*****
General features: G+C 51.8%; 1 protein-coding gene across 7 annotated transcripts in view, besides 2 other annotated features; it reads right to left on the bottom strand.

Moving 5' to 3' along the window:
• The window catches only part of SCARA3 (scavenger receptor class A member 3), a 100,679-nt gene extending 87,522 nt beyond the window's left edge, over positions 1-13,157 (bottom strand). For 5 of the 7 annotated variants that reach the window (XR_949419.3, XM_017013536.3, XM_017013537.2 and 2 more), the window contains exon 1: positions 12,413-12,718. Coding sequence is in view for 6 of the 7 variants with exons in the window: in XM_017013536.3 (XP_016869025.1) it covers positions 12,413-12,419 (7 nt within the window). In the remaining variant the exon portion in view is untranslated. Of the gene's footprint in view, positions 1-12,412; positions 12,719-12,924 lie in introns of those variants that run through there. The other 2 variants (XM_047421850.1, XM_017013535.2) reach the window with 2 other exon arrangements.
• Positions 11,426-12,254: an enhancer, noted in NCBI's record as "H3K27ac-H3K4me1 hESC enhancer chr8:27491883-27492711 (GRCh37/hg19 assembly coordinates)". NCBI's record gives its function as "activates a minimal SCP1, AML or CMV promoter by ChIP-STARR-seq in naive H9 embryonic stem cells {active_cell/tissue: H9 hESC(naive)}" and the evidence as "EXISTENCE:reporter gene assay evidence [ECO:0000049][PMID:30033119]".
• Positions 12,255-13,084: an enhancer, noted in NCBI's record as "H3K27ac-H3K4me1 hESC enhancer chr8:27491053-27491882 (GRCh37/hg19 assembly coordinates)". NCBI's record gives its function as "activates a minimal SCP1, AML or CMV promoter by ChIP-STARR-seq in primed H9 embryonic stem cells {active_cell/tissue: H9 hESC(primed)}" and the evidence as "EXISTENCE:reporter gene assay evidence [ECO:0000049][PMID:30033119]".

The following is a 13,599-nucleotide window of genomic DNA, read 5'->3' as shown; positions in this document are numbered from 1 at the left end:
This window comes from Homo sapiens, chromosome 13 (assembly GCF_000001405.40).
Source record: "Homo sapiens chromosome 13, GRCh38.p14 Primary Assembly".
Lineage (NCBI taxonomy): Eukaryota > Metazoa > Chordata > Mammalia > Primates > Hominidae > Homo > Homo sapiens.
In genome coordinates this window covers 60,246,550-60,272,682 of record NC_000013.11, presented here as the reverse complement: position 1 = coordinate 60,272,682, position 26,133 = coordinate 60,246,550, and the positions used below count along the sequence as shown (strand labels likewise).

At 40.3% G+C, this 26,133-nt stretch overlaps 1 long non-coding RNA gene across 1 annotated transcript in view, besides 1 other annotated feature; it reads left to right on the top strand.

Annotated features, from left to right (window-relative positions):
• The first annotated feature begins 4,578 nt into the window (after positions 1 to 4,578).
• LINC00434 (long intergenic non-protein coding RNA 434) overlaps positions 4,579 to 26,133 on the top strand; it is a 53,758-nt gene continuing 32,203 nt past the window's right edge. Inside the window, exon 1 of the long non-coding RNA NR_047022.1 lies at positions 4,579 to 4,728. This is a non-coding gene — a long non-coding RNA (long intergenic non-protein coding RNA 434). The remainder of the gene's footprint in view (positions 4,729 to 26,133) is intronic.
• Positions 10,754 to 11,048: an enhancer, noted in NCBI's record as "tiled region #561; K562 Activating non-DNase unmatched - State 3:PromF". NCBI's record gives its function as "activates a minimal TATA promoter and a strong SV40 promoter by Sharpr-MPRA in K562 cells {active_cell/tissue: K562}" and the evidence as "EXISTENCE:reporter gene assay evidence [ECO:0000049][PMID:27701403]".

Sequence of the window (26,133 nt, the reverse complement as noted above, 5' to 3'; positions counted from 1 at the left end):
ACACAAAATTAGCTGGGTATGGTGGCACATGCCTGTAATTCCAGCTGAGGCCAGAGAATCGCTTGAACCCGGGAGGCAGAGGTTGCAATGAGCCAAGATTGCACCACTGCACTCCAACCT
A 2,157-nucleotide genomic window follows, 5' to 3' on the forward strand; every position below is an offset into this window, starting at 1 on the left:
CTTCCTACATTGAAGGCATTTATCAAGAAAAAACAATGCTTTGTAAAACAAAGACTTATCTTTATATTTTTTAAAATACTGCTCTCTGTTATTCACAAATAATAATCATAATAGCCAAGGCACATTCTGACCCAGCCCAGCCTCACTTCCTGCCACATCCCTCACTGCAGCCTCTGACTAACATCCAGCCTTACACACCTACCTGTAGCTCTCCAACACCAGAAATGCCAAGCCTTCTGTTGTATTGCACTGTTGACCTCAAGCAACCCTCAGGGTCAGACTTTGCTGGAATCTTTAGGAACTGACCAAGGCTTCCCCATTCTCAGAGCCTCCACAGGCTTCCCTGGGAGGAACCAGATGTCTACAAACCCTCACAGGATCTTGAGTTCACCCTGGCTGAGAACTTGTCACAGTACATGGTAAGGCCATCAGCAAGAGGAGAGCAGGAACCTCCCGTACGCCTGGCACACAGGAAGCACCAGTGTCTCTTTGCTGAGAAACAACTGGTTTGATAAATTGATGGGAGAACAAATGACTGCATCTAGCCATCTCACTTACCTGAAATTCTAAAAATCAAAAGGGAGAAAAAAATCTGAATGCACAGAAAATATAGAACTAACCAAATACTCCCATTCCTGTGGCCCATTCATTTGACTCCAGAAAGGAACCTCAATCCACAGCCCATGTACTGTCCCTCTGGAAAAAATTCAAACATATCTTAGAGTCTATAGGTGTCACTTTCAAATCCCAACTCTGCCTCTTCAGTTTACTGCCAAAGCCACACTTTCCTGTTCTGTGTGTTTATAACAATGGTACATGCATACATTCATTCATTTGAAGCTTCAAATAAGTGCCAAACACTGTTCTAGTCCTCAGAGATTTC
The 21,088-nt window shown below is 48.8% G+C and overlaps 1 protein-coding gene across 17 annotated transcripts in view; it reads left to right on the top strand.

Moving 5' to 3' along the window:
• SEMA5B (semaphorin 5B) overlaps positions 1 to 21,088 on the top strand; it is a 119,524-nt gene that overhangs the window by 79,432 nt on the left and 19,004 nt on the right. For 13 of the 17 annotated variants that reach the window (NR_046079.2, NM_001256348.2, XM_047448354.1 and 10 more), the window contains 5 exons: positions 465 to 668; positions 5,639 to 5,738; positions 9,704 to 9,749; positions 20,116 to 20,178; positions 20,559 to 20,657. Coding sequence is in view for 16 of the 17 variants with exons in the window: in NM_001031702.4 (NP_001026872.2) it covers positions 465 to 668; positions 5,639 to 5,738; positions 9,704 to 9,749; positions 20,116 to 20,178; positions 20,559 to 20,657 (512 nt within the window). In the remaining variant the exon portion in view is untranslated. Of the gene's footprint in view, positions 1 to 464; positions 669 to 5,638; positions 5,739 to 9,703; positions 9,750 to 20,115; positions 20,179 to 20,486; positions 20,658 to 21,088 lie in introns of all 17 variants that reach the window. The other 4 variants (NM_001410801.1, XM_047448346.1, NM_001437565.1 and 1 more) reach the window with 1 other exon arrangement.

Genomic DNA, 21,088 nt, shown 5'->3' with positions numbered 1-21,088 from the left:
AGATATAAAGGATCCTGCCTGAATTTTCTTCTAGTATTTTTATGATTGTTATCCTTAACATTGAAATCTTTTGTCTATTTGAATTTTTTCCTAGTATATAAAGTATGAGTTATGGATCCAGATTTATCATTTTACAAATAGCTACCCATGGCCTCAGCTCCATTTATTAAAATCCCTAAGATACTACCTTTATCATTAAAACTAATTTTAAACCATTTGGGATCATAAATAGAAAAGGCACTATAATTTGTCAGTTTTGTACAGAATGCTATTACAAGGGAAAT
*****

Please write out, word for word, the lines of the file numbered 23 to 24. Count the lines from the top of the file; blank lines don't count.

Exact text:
Genomic DNA, 21,088 nt, shown 5'->3' with positions numbered 1-21,088 from the left:
AGATATAAAGGATCCTGCCTGAATTTTCTTCTAGTATTTTTATGATTGTTATCCTTAACATTGAAATCTTTTGTCTATTTGAATTTTTTCCTAGTATATAAAGTATGAGTTATGGATCCAGATTTATCATTTTACAAATAGCTACCCATGGCCTCAGCTCCATTTATTAAAATCCCTAAGATACTACCTTTATCATTAAAACTAATTTTAAACCATTTGGGATCATAAATAGAAAAGGCACTATAATTTGTCAGTTTTGTACAGAATGCTATTACAAGGGAAAT